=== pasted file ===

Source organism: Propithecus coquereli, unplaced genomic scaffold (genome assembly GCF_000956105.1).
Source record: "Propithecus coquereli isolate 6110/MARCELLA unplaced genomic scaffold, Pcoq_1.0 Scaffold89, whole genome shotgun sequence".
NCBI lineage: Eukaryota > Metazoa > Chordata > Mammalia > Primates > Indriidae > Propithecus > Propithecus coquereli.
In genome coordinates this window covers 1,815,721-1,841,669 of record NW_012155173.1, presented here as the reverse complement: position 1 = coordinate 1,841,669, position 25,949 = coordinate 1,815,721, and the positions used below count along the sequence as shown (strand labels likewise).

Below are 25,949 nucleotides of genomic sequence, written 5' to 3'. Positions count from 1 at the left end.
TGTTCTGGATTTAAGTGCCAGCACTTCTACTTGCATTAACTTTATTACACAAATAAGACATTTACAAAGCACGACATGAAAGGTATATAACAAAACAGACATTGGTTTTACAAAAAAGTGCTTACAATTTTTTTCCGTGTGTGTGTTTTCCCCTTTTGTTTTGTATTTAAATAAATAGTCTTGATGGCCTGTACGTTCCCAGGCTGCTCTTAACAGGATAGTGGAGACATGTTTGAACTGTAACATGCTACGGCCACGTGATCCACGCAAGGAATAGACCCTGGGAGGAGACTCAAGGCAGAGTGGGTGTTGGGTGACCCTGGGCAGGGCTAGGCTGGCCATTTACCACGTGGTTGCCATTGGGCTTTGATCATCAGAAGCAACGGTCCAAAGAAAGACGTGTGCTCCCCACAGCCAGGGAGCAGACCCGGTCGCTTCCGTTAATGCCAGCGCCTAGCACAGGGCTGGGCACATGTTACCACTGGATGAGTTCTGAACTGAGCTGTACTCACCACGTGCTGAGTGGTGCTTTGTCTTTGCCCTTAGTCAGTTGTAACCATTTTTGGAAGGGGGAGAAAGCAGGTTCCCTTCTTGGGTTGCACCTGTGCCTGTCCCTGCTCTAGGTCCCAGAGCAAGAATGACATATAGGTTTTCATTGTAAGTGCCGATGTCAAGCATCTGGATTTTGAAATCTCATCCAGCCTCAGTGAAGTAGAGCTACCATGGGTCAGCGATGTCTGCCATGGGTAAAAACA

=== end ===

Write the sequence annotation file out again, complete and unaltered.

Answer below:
Source organism: Propithecus coquereli, unplaced genomic scaffold (genome assembly GCF_000956105.1).
Source record: "Propithecus coquereli isolate 6110/MARCELLA unplaced genomic scaffold, Pcoq_1.0 Scaffold89, whole genome shotgun sequence".
NCBI lineage: Eukaryota > Metazoa > Chordata > Mammalia > Primates > Indriidae > Propithecus > Propithecus coquereli.
In genome coordinates this window covers 1,815,721-1,841,669 of record NW_012155173.1, presented here as the reverse complement: position 1 = coordinate 1,841,669, position 25,949 = coordinate 1,815,721, and the positions used below count along the sequence as shown (strand labels likewise).

Below are 25,949 nucleotides of genomic sequence, written 5' to 3'. Positions count from 1 at the left end.
TGTTCTGGATTTAAGTGCCAGCACTTCTACTTGCATTAACTTTATTACACAAATAAGACATTTACAAAGCACGACATGAAAGGTATATAACAAAACAGACATTGGTTTTACAAAAAAGTGCTTACAATTTTTTTCCGTGTGTGTGTTTTCCCCTTTTGTTTTGTATTTAAATAAATAGTCTTGATGGCCTGTACGTTCCCAGGCTGCTCTTAACAGGATAGTGGAGACATGTTTGAACTGTAACATGCTACGGCCACGTGATCCACGCAAGGAATAGACCCTGGGAGGAGACTCAAGGCAGAGTGGGTGTTGGGTGACCCTGGGCAGGGCTAGGCTGGCCATTTACCACGTGGTTGCCATTGGGCTTTGATCATCAGAAGCAACGGTCCAAAGAAAGACGTGTGCTCCCCACAGCCAGGGAGCAGACCCGGTCGCTTCCGTTAATGCCAGCGCCTAGCACAGGGCTGGGCACATGTTACCACTGGATGAGTTCTGAACTGAGCTGTACTCACCACGTGCTGAGTGGTGCTTTGTCTTTGCCCTTAGTCAGTTGTAACCATTTTTGGAAGGGGGAGAAAGCAGGTTCCCTTCTTGGGTTGCACCTGTGCCTGTCCCTGCTCTAGGTCCCAGAGCAAGAATGACATATAGGTTTTCATTGTAAGTGCCGATGTCAAGCATCTGGATTTTGAAATCTCATCCAGCCTCAGTGAAGTAGAGCTACCATGGGTCAGCGATGTCTGCCATGGGTAAAAACA